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Presumed married? With Professor Rebecca Probert

Presumed married?

Presumed married? Last week the newspapers reported the case of the billionaire property developer seeking to establish that he was never married to the woman he had held out as his wife for 14 years. Counsel for the wife argued that she was ‘entitled to rely on the presumption of marriage and the facts that the parties presented to the world for the totality of the period between 2002 and their separation.’ But how should the court deal with disputes as to whether a marriage ceremony complied with the requirements laid down by law, or even as to whether it took place at all? The conventional answer is that there is a presumption in favour of the validity of a marriage: if there is evidence of a ceremony, it will be presumed that that ceremony was duly performed, while in the absence of direct evidence of any ceremony, the fact that a couple have lived together and been reputed to be married will raise a presumption that they have in fact gone through a valid ceremony of marriage at some point. Yet both the academic literature and judicial decisions display considerable confusion as to precisely what is being presumed, when, and why. In order to chart a route through what has been described as ‘an impenetrable morass’ of case-law, it is necessary to examine the way in which these presumptions have evolved. In the case law of the eighteenth and early nineteenth centuries there was no single presumption in favour of marriage but rather a range of different approaches depending on the context of the case. Cohabitation and reputation might provide a defence to a suit for jactitation, confirmation of the marriage in a suit for restitution of conjugal rights, or a reason for caution in annulling a marriage. Evidence that long-deceased parties had lived together and been reputed to be married would be regarded as good evidence that there had been a ceremony for the purposes of establishing a right to administration of an estate, but would have to be weighed against any competing evidence. In the common law courts cohabitation and reputation would be accepted as sufficient evidence of a marriage for their purposes, without impinging on the jurisdiction of the ecclesiastical courts to decide what was and was not valid. In the early years of the nineteenth century these different strands became entwined as jurisdiction over the validity of marriages passed from the ecclesiastical courts to the common law courts and a more rigid doctrine of precedent emerged. The presumption began to be stated in more positive terms, and the House of Lords in Piers v Piers held that it could only be rebutted by clear and positive evidence. It began to be taken for granted that there was a rule that cohabitation and reputation gave rise to a presumption in favour of marriage, and in a number of cases courts seem to have attached more weight to the desirability of the marriage having taken place than to the plausibility of this explanation. During the twentieth century there was relatively little need to invoke the presumption, but it was rediscovered in CAO v Bath in order to confer recognition on a long-standing union where it was unclear whether the requisite formalities had been observed. So the presumption has been used for a variety of different purposes at different times, but what should its role be in the very different conditions of the twenty-first century? Should it merely be an evidential starting point, to be rebutted by clear evidence that there was no marriage, or that the only ceremony did not constitute a legally binding ceremony? Or should it be deployed to prevent individuals disclaiming their marriage and the obligations that go with marital status?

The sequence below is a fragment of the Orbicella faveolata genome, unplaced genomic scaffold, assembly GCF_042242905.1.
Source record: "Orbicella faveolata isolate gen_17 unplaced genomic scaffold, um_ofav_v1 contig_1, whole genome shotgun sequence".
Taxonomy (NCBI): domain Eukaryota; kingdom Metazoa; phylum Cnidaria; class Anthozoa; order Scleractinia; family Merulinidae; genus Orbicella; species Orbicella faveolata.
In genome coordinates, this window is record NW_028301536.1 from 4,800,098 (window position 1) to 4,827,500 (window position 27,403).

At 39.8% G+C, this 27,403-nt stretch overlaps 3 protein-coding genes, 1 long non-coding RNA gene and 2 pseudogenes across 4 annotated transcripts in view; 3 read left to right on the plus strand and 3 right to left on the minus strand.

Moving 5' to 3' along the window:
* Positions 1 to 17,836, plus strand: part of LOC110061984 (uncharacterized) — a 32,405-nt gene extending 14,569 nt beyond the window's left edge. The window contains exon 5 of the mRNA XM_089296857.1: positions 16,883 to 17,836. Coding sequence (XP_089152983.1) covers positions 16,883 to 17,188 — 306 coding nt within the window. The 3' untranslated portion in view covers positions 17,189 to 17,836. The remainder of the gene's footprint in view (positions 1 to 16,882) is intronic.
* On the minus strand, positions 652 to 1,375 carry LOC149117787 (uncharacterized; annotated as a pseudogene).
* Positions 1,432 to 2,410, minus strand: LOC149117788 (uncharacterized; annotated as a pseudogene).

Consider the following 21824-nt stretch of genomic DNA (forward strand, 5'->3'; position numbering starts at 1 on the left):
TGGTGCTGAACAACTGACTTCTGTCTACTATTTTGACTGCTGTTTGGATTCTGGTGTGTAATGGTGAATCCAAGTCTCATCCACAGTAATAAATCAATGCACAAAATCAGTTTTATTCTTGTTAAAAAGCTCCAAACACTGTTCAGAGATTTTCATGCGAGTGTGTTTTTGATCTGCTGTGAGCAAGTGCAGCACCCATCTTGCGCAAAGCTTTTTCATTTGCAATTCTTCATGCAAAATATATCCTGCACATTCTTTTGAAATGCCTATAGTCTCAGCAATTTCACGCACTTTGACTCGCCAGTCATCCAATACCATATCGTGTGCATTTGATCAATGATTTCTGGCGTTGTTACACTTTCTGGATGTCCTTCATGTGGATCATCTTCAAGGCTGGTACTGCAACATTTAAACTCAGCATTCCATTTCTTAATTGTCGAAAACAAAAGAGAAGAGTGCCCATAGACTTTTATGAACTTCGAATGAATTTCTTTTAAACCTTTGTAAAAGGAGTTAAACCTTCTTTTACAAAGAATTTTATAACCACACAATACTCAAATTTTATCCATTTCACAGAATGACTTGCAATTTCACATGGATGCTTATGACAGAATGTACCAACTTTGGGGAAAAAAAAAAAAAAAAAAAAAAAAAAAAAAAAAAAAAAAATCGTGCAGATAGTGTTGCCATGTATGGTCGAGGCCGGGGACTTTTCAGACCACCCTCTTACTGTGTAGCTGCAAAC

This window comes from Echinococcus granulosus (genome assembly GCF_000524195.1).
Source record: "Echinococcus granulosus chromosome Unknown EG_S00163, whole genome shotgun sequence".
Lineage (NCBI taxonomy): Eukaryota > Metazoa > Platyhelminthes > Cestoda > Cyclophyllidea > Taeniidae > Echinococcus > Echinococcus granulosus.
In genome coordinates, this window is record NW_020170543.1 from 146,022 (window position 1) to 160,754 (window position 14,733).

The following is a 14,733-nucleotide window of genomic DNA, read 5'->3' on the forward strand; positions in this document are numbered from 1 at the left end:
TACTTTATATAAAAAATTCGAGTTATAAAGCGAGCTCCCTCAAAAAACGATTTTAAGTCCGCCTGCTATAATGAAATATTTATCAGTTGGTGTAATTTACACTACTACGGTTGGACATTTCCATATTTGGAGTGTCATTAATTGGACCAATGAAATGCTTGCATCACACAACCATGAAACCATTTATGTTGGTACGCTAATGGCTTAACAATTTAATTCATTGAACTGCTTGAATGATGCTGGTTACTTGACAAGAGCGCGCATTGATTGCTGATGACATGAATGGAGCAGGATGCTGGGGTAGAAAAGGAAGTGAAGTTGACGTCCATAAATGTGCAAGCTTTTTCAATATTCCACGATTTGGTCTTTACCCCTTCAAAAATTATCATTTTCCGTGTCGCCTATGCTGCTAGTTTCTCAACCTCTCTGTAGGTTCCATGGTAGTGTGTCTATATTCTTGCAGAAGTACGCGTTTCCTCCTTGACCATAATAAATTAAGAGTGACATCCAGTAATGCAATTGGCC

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Amory B105